On Wednesday, 30 September 2020, MEP Irena Joveva hosted an informal virtual debate with experts and NGO representatives regarding Slovenia’s strategic plan and the need for an ecological compromise to achieve climate neutrality. Joveva wanted to emphasize the importance of dialogue with the profession and the need to communicate. The environmental and climate crisis is something that concerns all of us; therefore, the decision-makers must get to know different sides and hear other opinions. Balanced compromises are the only way we will be able to achieve the goal.
Irena Joveva initially explained the current vital issues being adopted at European level, focusing on the climate law and it’s the goal of reaching climate neutrality by 2050 in the EU. Joveva advocates the ambitious but realistic intermediate goal of a 60% reduction in greenhouse gas emissions by 2030 (compared to 1990 levels).
She explained that many funds from the European budget, as well as all additional “post-corona” financial mechanisms, will be provided for the environment and nature. In her opinion, as this is a unique opportunity for Europe, funds should be provided to change the social paradigm. But one is the existence of funds, and the other is their usage: the implementation and spending will be in the hands of Member States, and it seems Slovenia does not have a general development strategy. Part of Slovenia’s plan to achieve the goal of climate neutrality is positioning of hydroelectric power plants (HPPs) and wind power plants (WPPs) into the Natura 2000 protected areas. Joveva was interested in what ecological compromise we must – if necessary – reach.
Jurij Stritih, who participated in the preparation of the environmental study for the National Energy and Climate Plan of Slovenia (NEPN) said the placement of new HPP and WPP projects in the environment is not only unnecessary but also degrading for the environment while being non-compliant with environmental legislation. According to him, the main alternative to be highlighted is solar energy, which is often not taken seriously.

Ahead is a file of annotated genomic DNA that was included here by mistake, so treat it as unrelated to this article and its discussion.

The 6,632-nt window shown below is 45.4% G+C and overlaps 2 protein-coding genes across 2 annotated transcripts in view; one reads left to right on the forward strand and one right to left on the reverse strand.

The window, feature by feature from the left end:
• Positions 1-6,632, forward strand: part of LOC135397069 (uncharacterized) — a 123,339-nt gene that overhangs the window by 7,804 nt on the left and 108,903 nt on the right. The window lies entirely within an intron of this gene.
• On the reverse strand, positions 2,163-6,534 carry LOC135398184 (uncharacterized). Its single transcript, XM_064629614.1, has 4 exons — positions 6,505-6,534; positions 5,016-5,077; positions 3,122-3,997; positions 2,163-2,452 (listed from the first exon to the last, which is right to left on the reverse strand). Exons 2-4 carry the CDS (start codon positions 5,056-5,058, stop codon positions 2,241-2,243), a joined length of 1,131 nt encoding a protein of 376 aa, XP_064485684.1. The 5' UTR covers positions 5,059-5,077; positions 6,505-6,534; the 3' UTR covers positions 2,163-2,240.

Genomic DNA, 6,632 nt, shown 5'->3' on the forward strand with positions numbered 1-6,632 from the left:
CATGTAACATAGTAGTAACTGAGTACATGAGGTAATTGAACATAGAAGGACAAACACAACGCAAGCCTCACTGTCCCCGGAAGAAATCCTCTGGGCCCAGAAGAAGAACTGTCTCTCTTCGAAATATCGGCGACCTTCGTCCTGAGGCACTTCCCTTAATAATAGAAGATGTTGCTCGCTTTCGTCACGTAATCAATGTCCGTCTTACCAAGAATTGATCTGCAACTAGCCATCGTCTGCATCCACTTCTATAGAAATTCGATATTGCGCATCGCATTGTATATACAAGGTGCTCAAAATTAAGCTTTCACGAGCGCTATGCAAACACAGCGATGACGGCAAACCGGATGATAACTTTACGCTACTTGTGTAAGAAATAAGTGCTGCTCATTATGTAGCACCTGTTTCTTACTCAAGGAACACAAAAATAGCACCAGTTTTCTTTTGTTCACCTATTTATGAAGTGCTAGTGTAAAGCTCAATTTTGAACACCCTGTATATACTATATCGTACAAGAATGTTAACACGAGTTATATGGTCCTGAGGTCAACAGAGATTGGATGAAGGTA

A few participants pointed out that solar power plants could be very effectively installed on the roofs of industrial buildings, shopping malls and parking lots. Dr. Tomislav Tkalec (Focus Association) added that in Slovenia, there would have to be several dispersed projects in terms of solar energy, showing a significant energy effect only cumulatively, which can be an investment barrier.
Tomaž Mihelič from DOPPS (Society for the Observation and Study of Birds of Slovenia) said that in most parts of Slovenia wind power plants do not pose a significant threat to birds. There are only a few critical ridges as a result of Slovenia’s position in the European area between the Dinarides and the Southern Alps. He agreed with Stritih that it is essential to provide a study of the very few sensitive regions in Slovenia, to thoughtfully place wind powerplants into the environment without significant negative effects on birds, thus facilitating procedures for energy investors.
Boštjan Surina (Faculty of Mathematics, Natural Sciences and Information Technologies, University of Primorska) pointed out the problem of misleading and misinformation by the government and investors who want to present HPPs and WPPs to the public and local residents in the best possible light. Senka Šifkovič Vrbica, an environmental lawyer, mentioned that in the case of the construction of HPPs in the protected area, it is necessary to provide compensatory measures and provide replacement habitats. By doing so, dr. Urša Koce(DOPPS) highlighted the Brežice HPP project, which was carried out based on providing compensatory measures. Their study of the environment and the habitats created by the compensatory measures showed inefficiency of those measures. Damjan Vinko (Master of Biology, a former member of the NGO Council at the Ministry of the Environment) was critical of the possibility of prioritizing other benefits over the public benefit of nature conservation, which, according to him, can only be the exception and not the rule.
According to the participants, Slovenia lacks a long-term strategy for the future. It is crucial to establish the existence of alternatives beneficial to the economy while not having catastrophic effects on the environment and nature. They agreed there is no need to sacrifice environmental goals to achieve climate goals, as both can be achieved. Everyone also agreed with Irena Joveva that in addition to communication, transparency is crucial.